Years pass, and Mrs. Jessop is just as bitter toward Mary as ever. Her bitterness even extends to Jim and Mary’s young son Jimmy, who is mocked at school for being a fatherless child. Mrs. Jessop is soon invited on a trip to New York and Paris along with several other Gold Star mothers who lost their sons in the war. On this trip, she is given a unique opportunity to discover that her hardened personality has been hiding the pain of sending her only child into death, as well as to help another mother overcome her fears of losing her son to another woman. At the end of the film, Mrs. Jessop makes the first steps toward accepting the woman her son loved as well as becoming a better part of her grandson’s life.
If there is one misstep Pilgrimage makes in its depiction of motherly love, it’s that it portrays Hannah Jessop as too controlling so early in the film with almost no moments of kindness from her. Her love for her son is so overbearing that the compassion she discovers is almost too little, too late. However, Henrietta Crosman is such a complete force of nature as Mrs. Jessop; she truly carries the film even through the scenes where she seems completely unbelievable. Pilgrimage also makes a fairly major shift in its second half, from serious drama to light comedy when the Gold Star mothers make their way through the streets of Paris. A scene where Mrs. Jessop and new friend Mrs. Hatfield (presumably of those famous feuding Hatfields) one-up a group of men at a shooting gallery is a particular joy to watch.
Films centered around women in a largely sympathetic way were one of the last things I expected in a collection of John Ford films, so both Four Sons and Pilgrimage rank quite high in this set for me. I was charmed by both movies, and gladly recommend them to you all.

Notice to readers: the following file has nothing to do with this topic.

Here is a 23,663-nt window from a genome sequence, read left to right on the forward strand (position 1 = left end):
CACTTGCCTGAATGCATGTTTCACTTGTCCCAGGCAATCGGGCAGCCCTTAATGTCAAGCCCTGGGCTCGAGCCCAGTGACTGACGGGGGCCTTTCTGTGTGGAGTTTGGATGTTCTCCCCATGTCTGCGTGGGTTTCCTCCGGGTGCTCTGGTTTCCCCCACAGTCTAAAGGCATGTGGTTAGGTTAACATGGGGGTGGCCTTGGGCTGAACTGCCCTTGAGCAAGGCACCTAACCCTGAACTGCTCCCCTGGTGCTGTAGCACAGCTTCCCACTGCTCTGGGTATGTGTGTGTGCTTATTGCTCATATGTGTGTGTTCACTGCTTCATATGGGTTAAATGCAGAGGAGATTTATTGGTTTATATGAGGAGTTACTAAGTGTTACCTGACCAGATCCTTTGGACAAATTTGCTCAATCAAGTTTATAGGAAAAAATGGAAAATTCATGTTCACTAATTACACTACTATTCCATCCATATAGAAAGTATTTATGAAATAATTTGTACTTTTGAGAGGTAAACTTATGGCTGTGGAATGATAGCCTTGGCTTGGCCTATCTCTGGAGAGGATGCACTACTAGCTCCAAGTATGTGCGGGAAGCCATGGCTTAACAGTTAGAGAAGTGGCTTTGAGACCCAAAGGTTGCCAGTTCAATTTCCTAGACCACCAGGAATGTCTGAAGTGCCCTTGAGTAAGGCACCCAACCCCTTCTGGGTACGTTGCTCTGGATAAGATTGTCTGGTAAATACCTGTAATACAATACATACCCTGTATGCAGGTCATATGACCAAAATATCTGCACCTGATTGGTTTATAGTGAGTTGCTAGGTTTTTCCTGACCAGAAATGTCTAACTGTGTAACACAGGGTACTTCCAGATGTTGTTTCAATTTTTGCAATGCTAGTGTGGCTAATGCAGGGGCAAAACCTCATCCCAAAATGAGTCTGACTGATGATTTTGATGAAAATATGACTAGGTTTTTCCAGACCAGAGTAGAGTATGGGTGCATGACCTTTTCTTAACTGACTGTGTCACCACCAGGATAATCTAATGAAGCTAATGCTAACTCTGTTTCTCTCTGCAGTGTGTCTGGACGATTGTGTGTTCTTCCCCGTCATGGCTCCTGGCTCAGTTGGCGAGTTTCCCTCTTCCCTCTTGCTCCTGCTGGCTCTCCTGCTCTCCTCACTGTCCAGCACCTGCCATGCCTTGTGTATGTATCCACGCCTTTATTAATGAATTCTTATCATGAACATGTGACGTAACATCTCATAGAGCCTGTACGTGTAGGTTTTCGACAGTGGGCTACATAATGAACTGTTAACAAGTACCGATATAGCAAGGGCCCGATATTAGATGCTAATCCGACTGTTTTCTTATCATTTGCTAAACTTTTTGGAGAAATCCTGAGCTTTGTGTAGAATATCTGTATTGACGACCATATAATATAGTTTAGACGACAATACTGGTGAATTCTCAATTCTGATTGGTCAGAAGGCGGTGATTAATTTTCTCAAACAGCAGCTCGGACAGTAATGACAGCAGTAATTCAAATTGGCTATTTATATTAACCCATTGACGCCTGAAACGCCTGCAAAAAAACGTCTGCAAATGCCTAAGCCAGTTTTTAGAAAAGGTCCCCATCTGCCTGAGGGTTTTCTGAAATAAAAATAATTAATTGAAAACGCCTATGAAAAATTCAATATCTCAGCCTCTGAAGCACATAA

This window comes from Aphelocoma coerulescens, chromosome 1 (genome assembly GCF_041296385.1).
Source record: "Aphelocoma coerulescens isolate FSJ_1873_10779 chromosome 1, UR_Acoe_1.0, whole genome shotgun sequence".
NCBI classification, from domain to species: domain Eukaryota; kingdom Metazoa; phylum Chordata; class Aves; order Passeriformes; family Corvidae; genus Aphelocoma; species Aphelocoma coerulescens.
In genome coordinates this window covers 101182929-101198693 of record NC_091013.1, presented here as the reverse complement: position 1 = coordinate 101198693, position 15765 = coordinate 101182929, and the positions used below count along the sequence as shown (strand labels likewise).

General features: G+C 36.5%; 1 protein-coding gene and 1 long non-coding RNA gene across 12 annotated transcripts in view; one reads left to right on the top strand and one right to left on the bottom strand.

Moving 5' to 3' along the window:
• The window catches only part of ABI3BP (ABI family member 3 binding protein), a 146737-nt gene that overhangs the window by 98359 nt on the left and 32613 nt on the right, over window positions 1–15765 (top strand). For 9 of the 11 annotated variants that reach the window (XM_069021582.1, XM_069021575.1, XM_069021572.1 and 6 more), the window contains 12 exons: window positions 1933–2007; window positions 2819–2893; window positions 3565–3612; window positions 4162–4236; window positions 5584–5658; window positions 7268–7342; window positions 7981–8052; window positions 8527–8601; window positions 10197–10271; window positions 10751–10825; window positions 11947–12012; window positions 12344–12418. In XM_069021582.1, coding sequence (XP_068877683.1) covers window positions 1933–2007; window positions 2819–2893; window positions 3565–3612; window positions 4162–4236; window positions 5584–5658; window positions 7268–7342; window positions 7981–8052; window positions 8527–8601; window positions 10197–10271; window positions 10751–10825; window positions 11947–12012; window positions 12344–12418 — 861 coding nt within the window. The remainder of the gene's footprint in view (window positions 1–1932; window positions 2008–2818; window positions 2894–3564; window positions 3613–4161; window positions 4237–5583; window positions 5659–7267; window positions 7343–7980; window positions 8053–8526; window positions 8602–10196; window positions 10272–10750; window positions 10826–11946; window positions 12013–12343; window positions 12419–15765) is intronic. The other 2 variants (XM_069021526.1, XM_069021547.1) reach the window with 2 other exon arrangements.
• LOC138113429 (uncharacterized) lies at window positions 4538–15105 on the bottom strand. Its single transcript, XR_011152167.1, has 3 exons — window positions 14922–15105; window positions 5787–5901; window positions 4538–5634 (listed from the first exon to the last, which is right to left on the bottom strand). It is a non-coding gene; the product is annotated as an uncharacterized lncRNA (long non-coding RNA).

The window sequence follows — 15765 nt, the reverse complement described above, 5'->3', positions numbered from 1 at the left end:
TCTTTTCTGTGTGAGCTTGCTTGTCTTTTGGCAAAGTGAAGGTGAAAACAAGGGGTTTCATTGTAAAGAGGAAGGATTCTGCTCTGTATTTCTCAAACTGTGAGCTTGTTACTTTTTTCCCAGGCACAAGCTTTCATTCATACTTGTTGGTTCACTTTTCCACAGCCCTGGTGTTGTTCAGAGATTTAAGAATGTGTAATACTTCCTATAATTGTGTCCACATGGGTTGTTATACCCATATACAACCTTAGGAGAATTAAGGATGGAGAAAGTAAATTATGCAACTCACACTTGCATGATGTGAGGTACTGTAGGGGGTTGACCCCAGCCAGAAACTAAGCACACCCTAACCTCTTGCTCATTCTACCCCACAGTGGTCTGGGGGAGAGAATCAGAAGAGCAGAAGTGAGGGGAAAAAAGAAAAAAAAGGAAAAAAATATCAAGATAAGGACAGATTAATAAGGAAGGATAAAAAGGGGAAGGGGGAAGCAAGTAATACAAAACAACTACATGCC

John Ford Blog Roll: collecting the current posts from the John Ford Blogathon participants –
David Meuel leads us to other female leading roles from Ford with six under-appreciated women’s roles
Silver Screenings burns into The Sun Shines Bright (1953) and finds that, although it was one of Ford’s favorites, it comes up short of a classic
Jon Oye offers an extensive and wonderful piece on My Darling Clementine (1946)
Submarine Patrol (1938), a film missing from the Ford at Fox set, gets a good look from Mayerson on Animation
The Stop Button goes forward with The Whole World’s Talking (1935), a comedy starring Edward G. Robinson and…Edward G. Robinson?
They Were Expendable (1945), but The Joy and Agony of Movies‘ post on this film is decidedly not
Ferdy on Films trains a sharp eye on 1966’s 7 Women
The Round Place in the Middle focuses on Claudette Colbert in Drums Along the Mohawk (1939)
Minor, later Ford film The Horse Soldiers (1959) is featured on The Hitless Wonder Movie Blog
Special shout-out to Directed by John Ford, the place for all things John Ford